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Alcohol consumption driving cancer cases

Image ID: 95724123 (L). terovesalainen. Alcohol consumption concept
Image credit: terovesalainen / 123rf

New research published in The Lancet indicates that alcohol consumption was linked to more than 741,000 new cancer cases in 2020. 

The study, which “[presents] global, regional, and national estimates of alcohol-attributable cancer burden in 2020 to inform alcohol policy and cancer control across different settings globally”, estimated that 741,300 new cancer cases in 2020 were linked to alcohol consumption of which males accounted for 568,700. It found that cancers of the oesophagus, liver, and breast contributed the most cases, at an estimated 189,700, 154,700, and 98,300 cases respectively.

Cancer is on the rise globally and in India, where it is one of the country’s leading causes of death. As reported by Health Issues India in February, “the growing rise of cases of cancer in India translates to one in ten Indians being affected by the disease in their lifetime and one in fifteen losing their lives. Recent decades saw cancer in India emerge as the country’s second-largest killer – and the country’s cancer burden is only expected to grow.” 

According to India Against Cancer, cancer of the oesophagus is the fifth-most common cancer among men in India whilst cancer of the breast is the most common cancer among women in India. The study flagged both cancers as one of the three cancers which contributed the most cases attributable to alcohol consumption. Concerningly, the study notes, “alcohol use is on the rise in Asian countries, such as China, India, and Vietnam, and in many countries in sub-Saharan Africa.”

As India witnesses alcohol consumption grow, it is key that the findings of the study – which the authors state “highlight the need for effective policy and interventions to increase awareness of cancer risks associated with alcohol use and decrease overall alcohol consumption to prevent the burden of alcohol-attributable cancers” – be taken to heart. “We urgently need to raise awareness about the link between alcohol consumption and cancer risk among policy makers and the general public,” said Harriet Rumgay of the International Agency for Research on Cancer (IARC) in France. “Public health strategies, such as reduced alcohol availability, labelling alcohol products with a health warning, and marketing bans could reduce rates of alcohol-driven cancer.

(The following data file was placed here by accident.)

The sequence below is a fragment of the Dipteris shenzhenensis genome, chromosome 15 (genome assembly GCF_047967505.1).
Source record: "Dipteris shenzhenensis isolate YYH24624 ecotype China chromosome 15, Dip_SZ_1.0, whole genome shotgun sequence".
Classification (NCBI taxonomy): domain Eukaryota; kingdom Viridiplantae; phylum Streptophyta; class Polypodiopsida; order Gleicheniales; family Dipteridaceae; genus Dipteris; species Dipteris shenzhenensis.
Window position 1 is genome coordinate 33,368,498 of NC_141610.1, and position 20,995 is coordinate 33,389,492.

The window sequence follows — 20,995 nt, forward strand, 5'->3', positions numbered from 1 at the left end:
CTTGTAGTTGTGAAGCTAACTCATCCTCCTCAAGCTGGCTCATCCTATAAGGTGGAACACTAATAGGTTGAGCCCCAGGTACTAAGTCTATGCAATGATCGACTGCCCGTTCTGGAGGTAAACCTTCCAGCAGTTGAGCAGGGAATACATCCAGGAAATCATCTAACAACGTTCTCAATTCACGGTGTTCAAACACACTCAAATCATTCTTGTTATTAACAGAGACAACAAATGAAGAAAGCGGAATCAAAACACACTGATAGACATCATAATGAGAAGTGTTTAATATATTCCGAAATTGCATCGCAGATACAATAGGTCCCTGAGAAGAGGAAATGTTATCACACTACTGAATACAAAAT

“Tax and pricing policies that have led to decreased alcohol intake in Europe, including increased excise taxes and minimum unit pricing, could also be implemented in other world regions. Local context is essential for successful policy around alcohol consumption and will be key to reducing cancer cases linked to drinking,” 

Illicit alcohol. miragik / 123rf
Customers queue at a liquor store in Varkala, Kerala. Image credit: miragik / 123rf

As India is projected to see alcohol consumption increase, it ought to invest in common-sense policies to decrease excessive alcohol consumption although even moderate drinking is a risk factor. Just two drinks a day is estimated to have led to 103,000 cases in 2020 – accounting for nearly one in seven alcohol-associated cancer cases.